Still, there are bumps in all relationships and Shower Eight had fewer than most. I forgive.

Oh, Shower Eight, I shall miss you. I have no illusions about the fate of my friend. The building is to be torn down, Shower Eight will not be moved in total to the new location. I will have to find a new friend, a new watery companion. I can only hope I find one as good as you.

Farewell, old friend, farewell.

Tom Liberman

Birthday Thoughts

birthdayThe big ball of rock and mud and has once again circled that giant ball of gas signifying the recurrence of my birthday.

I wish that somehow the 51st time around had given me great insight into the nature of the world but alas, I am still rather mystified by it all. I’m happier than I’ve ever been. I have wonderful friends, a great family, a few female friends who make me happy, but I have no great insights into life.

I write my books which don’t sell. I drink gin, scotch, and bourbon with a variety of mixers. I do my job as competently as possible. I root for the Cardinals, Rams, Blues, and Tigers. I work out as diligently as I can. I eat good food. I smile.

This is my life.

Is there more? Certainly. Maybe I’ll figure it out in fifty-one more. Probably not.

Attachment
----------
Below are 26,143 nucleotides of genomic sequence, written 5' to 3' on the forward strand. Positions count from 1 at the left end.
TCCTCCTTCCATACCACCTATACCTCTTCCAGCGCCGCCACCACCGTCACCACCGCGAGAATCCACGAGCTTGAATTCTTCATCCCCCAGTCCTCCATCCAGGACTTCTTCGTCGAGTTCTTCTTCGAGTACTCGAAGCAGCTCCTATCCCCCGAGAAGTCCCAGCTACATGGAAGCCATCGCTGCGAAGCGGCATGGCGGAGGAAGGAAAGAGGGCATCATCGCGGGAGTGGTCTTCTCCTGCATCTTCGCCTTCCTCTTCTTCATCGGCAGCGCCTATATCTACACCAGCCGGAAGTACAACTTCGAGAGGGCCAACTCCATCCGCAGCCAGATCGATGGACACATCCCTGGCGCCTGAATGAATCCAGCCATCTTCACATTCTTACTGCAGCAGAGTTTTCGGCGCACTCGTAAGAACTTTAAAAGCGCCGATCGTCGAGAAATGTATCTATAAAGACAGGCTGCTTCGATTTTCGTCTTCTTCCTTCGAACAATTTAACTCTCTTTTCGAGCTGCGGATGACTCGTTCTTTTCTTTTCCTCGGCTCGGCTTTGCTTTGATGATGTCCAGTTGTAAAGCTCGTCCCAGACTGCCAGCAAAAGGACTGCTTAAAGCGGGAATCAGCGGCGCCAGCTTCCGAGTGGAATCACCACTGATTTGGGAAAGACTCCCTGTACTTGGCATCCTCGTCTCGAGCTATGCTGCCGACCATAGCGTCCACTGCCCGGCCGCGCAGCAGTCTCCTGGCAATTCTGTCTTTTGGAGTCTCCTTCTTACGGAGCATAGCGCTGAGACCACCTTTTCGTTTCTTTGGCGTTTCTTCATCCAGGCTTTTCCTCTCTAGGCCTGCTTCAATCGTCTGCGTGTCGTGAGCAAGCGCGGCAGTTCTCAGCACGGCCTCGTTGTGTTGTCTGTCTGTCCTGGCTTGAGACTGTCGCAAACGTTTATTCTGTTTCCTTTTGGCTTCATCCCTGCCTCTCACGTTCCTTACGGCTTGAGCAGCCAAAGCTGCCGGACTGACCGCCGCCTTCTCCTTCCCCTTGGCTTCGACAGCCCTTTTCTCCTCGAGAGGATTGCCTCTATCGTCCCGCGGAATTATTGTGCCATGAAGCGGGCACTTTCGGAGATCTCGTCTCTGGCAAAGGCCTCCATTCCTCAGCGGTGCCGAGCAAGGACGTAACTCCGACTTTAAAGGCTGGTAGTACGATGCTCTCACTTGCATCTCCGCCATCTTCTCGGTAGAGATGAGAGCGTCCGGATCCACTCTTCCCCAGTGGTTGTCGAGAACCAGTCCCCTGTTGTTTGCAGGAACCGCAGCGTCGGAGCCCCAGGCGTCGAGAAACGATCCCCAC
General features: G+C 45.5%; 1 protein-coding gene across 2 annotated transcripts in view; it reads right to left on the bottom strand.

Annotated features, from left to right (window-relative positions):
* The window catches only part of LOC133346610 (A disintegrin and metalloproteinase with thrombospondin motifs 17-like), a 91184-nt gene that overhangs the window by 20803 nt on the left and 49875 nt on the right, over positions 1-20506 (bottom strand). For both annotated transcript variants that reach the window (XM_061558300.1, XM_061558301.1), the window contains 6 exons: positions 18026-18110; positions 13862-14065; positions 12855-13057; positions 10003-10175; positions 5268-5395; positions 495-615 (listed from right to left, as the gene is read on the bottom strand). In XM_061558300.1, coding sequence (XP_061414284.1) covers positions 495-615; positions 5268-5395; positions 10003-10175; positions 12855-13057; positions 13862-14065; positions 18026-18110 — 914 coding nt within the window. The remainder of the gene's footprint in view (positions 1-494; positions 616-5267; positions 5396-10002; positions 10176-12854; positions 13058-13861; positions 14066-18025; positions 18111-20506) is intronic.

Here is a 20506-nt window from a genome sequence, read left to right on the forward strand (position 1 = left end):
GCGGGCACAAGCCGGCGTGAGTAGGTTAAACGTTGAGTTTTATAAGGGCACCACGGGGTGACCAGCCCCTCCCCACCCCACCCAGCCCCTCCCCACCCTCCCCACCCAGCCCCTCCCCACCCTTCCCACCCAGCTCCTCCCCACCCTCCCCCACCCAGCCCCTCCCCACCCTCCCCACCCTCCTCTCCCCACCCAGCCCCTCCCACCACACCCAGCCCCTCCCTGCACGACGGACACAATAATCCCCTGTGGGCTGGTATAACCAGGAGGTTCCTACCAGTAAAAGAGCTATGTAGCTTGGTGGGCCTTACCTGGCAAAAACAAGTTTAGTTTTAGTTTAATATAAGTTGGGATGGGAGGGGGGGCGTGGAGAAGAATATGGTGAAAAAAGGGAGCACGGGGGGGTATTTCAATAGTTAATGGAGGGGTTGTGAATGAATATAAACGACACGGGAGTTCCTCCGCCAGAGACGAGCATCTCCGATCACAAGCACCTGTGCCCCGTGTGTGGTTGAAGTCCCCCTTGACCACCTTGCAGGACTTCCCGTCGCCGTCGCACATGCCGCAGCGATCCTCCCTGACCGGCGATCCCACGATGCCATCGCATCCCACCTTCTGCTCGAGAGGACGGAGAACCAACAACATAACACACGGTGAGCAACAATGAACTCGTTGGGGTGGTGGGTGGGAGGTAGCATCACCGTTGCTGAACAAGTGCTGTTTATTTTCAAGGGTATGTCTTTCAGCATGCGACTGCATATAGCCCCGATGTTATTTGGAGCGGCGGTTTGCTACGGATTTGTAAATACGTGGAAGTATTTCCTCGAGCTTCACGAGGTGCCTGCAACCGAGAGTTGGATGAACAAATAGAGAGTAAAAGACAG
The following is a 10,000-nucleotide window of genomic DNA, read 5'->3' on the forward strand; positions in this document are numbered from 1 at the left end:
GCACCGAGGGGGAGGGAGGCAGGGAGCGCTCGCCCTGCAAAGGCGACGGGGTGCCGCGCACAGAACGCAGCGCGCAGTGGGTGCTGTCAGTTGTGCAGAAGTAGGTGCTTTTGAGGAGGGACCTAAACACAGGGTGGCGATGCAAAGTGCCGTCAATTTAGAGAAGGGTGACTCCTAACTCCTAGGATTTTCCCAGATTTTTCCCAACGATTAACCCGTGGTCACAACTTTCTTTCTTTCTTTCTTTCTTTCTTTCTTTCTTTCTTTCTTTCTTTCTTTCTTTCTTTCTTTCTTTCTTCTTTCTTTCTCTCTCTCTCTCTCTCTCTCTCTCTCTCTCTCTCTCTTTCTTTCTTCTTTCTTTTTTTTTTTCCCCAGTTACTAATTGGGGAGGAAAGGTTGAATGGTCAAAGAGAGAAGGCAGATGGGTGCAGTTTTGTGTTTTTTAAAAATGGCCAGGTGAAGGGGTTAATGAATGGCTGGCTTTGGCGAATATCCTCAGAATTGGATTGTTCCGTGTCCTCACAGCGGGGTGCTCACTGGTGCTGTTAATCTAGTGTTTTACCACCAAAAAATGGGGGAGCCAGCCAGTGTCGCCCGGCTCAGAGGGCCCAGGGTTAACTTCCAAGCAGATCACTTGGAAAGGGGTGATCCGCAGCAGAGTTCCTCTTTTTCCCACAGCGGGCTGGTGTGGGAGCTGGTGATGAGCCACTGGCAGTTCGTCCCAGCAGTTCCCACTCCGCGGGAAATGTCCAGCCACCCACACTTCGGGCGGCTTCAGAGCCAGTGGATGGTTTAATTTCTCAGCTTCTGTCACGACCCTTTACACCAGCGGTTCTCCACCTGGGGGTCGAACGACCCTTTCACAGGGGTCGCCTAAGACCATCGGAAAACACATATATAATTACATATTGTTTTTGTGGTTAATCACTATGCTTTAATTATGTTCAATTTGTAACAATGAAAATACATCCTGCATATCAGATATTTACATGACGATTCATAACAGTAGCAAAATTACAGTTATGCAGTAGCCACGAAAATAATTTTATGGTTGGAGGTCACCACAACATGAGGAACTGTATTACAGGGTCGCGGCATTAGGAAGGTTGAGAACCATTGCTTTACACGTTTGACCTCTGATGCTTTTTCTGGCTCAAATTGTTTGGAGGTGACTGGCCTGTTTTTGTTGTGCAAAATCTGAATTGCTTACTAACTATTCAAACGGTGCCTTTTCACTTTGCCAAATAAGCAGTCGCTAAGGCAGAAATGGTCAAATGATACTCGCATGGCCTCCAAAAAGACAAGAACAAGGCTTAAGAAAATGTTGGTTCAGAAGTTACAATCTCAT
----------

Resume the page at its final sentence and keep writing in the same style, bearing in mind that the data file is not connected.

Tom Liberman
Sword and Sorcery fantasy with a Libertarian Ideology
Current Release: The Black Sphere
Next Release: The Girl in Glass I: Apparition

My Portfolio is a Democrat

Financial PortfolioI’m a Libertarian. I vote for all Independent candidates the only exception being elections in which there is a but a single person running. I think it’s vitally important for the future of our country that voters eschew the two-party system and cast their ballot for officials who are not beholden to parties but instead to philosophic ideas and to the realities of the world.

That being said I cannot help but watch as my portfolio once again rises and sends my net worth higher and higher. The last time this happened was when President Clinton was in office.

The reason I bring this up is because there is a fairly strong connection with business and Republicans. In the eyes of most voters Republicans are “business friendly” while Democrats are not. The reality is somewhere in between but my portfolio pays little attention to anything other than growth.

My portfolio doesn’t care about policies, it doesn’t care about regulations, it pays no heed to the D or R before a candidate’s name. It simply reports back in percent growth each year and it is madly in love with President Obama. It wants to kill former President Bush.

My brain wants to look at nuances and take into account the myriad of other factors that weigh in on economic growth. My portfolio cares not for such things. It says vote for Obama. Vote for Clinton (Bill).